McChrystal's solution to this problem is to combine the process of talking about strategy with the communication of that strategy to hundreds or thousands of people. While he was active in the military, they did this with a daily, large, inclusive 90-minute strategy meeting with leaders and soldiers from across the various branches of the military as well as people from all the branches of homeland security.
In this well-choreographed meeting, there might be a hundred people in the room and thousands of people listening in on a call. Astoundingly, any of the thousands of people dialed in could speak at any time! McChrystal would be the first to admit it was a long process getting to where this worked at scale, but the end result was a hive mind that ensured everyone was acting with the same information and could be trusted and empowered.
So how does combining strategy and execution work?
1. First, recognize that the goal of these strategy meetings isn’t for leadership to disseminate strategy. That assumes leadership has all the information about what’s going on and what to do, which is usually false. The purpose of the meeting is to develop shared consciousness. It’s to help everyone understand the challenges and priorities of everyone else so the organization can stay aligned even as priorities change. As a desired side effect, people hearing strategic discussions end up not only knowing the strategy, but also how it came to be and who knows what.
2. The goal of this meeting isn’t to solve every problem. That would take too long and potentially end up disempowering people. By helping everyone understand what resources and challenges others have, you're helping people solve their own problems. Much of the role of the leader is to help make connections, clarify who knows or is accountable for what, and encourage people to work together to solve their own problems. It’s also a great forum to recognize the right types of behavior such as cross-collaboration and individual initiative.
3. Having a meeting where there might be 10s, 100s or even 1,000s of people who can speak doesn’t work without clear structure. It will likely take some iteration and a lot of practice. It’s important to have a facilitator who isn’t the most senior leader. Their job is the keep the meeting on task and on schedule. The role of the senior leader is not to pontificate, but to listen and ask questions which would be helpful to everyone else and not just themselves. You’ll probably want to start with a smaller group and expand as you get the hang of it.
4. Here's how this type of meeting might look: 5 minutes of general update. Then each group might get 1-2 minutes to give their quick updates. The goal isn’t to hear what’s happening, but what challenges they are facing and what help they need. Followed by 4 minutes of questions for that group. Again, the goal of the questions isn’t to solve the problem, but to help everyone else understand the issue. This might be followed by seeing if anyone else is having a similar issue or might be able to help. The goal is merely to identify them though, not necessarily solve the issue. Finally, a short 5 minute wrap-up to put everything into context.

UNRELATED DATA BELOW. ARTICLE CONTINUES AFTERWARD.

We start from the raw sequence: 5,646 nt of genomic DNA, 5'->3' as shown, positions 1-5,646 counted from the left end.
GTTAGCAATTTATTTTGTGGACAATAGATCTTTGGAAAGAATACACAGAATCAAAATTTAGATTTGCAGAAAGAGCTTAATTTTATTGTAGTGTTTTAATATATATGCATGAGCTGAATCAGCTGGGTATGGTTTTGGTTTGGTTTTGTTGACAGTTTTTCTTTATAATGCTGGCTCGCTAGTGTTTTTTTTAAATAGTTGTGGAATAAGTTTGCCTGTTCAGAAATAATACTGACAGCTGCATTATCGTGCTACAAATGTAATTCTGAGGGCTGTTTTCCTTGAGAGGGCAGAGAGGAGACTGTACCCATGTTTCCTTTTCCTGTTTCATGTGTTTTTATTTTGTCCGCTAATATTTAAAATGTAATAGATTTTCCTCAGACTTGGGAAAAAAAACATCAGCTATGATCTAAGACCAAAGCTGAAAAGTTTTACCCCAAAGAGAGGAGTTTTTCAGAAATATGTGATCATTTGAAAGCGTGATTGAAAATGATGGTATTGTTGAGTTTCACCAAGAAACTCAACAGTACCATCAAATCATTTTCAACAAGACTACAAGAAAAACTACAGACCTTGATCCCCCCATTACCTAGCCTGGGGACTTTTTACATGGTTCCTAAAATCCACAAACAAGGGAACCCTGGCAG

5. The meeting’s frequency should match the pace of change in your environment. For most startups, that is probably weekly. For large companies that might be monthly. Any more than that is likely too slow. As a general rule, it should be frequent enough that you don’t feel bad about not getting to everything as the next meeting will come soon enough. Ideally these meetings completely replace private strategy meetings.
Of course, all of the suggestions above are merely tools to move toward distributing authority and empowering people in your organization. If you do not trust your people, are not willing to be transparent, or are uncomfortable sharing power, none of this will likely succeed. Even if you're willing to change, it will likely still be a difficult transition for you.
Most of the examples of leadership we’ve all grown up with teach us the opposite model. We learned that leaders must have the right answer before communicating lest they appear weak or indecisive. We believe that employees simply don’t have enough context to be trusted with the messiness of process. Plus, you want to keep employees focused on their particular area without having to worry about everyone else, right? This might have been right in the past, but it’s increasingly wrong.
If you happen to be working in a stable, predictable environment where there is little new information and change is slow, the old top-down model might still work. The rest of us are just going to have to learn to accept the new pace of reality and realize we can’t do it alone.
Success in unpredictable environments is messy and non-linear. Get over it and bring your employees along for the ride.